WSU Extension

Hortsense

Caption: Iris leaf spot
Photo by: R.S. Byther
  
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Iris : Leaf spot
(revision date: 6/19/2015)


Biology
Leaf spot is caused by a fungus which overwinters on dead leaves and other plant material. Spores develop in spring and infect leaves. Several cycles can occur in warm, wet weather, and the disease thrives on plants growing in acidic soils. Tiny brown spots emerge with water-soaked edges, later turning yellow. Near season's end after bloom, spots may multiply and run together. Severely infected leaves may die. Older spots reveal grayish centers with red-brown borders.
Management Options

Non-Chemical Management
  • Remove and destroy dead and infected leaves in fall.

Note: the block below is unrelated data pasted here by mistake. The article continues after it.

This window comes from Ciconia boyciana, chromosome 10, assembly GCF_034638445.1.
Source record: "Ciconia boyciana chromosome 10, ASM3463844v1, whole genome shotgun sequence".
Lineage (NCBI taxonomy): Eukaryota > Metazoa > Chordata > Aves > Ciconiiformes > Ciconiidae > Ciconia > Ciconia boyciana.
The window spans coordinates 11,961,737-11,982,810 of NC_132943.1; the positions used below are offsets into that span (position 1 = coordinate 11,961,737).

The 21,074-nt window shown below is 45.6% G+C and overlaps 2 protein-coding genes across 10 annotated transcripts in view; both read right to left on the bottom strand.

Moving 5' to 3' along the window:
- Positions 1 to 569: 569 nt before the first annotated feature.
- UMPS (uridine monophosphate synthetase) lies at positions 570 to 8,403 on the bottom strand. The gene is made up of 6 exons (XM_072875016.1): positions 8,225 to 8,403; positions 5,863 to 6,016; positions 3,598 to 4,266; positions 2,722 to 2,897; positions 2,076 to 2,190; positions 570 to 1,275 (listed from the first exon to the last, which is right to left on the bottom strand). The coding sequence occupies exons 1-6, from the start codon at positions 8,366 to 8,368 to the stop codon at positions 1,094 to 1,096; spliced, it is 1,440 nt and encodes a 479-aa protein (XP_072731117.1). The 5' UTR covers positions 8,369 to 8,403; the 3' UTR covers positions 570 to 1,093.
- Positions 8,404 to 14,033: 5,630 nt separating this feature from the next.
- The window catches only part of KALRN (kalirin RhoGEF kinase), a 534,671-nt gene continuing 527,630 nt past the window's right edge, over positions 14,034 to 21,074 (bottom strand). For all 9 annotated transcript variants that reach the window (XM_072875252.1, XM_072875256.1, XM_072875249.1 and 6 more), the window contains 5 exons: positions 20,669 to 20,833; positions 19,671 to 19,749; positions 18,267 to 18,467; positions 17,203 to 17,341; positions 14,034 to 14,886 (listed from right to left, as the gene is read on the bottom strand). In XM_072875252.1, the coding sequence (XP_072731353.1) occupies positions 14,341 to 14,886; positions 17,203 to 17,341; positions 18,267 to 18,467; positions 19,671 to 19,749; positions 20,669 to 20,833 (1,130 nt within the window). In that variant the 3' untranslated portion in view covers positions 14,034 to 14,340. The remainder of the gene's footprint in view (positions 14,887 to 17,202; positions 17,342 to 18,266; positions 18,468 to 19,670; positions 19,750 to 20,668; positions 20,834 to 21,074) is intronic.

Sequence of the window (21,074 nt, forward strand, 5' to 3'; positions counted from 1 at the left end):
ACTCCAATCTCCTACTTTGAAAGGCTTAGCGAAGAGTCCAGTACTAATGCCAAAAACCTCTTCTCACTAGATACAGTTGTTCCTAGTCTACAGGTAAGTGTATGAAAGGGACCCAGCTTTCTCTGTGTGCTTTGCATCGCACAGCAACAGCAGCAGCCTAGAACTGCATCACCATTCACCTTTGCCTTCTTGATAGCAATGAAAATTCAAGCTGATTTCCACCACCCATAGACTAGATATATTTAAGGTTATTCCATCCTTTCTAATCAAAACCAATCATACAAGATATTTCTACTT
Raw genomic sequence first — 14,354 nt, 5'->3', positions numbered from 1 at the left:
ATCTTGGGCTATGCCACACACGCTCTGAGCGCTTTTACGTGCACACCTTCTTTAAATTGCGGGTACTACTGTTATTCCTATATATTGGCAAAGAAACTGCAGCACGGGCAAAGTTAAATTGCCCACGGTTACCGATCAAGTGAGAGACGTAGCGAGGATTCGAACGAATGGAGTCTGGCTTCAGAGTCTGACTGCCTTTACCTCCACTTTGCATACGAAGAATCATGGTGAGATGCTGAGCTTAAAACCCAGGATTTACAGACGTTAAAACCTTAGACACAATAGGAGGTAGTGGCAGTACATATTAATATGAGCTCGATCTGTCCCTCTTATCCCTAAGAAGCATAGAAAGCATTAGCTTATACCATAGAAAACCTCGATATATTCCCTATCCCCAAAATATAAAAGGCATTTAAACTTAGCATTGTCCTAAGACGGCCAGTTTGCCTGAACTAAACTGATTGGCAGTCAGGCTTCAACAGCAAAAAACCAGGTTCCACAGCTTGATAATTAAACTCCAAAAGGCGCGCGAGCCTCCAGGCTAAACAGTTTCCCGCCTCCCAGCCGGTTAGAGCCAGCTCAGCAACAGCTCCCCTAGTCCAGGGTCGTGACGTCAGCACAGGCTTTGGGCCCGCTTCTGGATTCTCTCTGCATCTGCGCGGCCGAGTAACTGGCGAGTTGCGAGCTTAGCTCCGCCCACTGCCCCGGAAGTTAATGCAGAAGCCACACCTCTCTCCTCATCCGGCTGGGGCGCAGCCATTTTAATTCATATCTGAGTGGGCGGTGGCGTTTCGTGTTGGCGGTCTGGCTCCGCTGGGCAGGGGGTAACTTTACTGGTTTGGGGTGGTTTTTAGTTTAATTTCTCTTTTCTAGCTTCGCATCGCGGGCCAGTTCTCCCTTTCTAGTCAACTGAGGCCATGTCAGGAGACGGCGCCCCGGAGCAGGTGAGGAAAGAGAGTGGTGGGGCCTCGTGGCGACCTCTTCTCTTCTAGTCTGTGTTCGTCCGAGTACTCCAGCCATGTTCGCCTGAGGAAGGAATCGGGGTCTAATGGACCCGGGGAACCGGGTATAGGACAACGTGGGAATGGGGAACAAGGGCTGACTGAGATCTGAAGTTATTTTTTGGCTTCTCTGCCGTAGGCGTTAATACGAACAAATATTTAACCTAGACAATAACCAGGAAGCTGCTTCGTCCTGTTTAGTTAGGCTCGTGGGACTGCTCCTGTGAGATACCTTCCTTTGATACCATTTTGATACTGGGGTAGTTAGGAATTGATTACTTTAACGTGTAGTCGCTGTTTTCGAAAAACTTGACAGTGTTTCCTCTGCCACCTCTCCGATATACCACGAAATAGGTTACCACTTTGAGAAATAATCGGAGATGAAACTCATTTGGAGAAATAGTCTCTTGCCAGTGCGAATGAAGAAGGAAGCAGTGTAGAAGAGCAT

• Maintain adequate plant spacing to improve air circulation.
  • Lime to keep the soil pH above 6.
  • Change iris planting locations after a few years.
Select non-chemical management options as your first choice!

Chemical Management


If the problem has been severe in previous years, fungicide applications may be useful. Make a fungicide application before the disease appears (when plants are 6-8inches tall) and repeat every 10-14 days while weather remains wet and warm.

Listed below are examples of pesticides that are legal in Washington. Always read and follow all label directions.
  • Bonide Fung-onil Multi-Purpose Fungicide Conc
    Active ingredient: chlorothalonil  |  EPA reg no: 60063-9-4
  • GardenTech Daconil Fungicide Conc
    Active ingredient: chlorothalonil  |  EPA reg no: 67572-82-71004
  • Ortho Max Garden Disease Control Conc
    Active ingredient: chlorothalonil  |  EPA reg no: 239-2522
  • Spectracide IMMUNOX Multi-Purpose Fungicide Spray Conc
    Active ingredient: myclobutanil  |  EPA reg no: 9688-123-8845
  • This list may not include all products registered for this use.
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Caption: Iris leaf spot
Photo by: R.S. Byther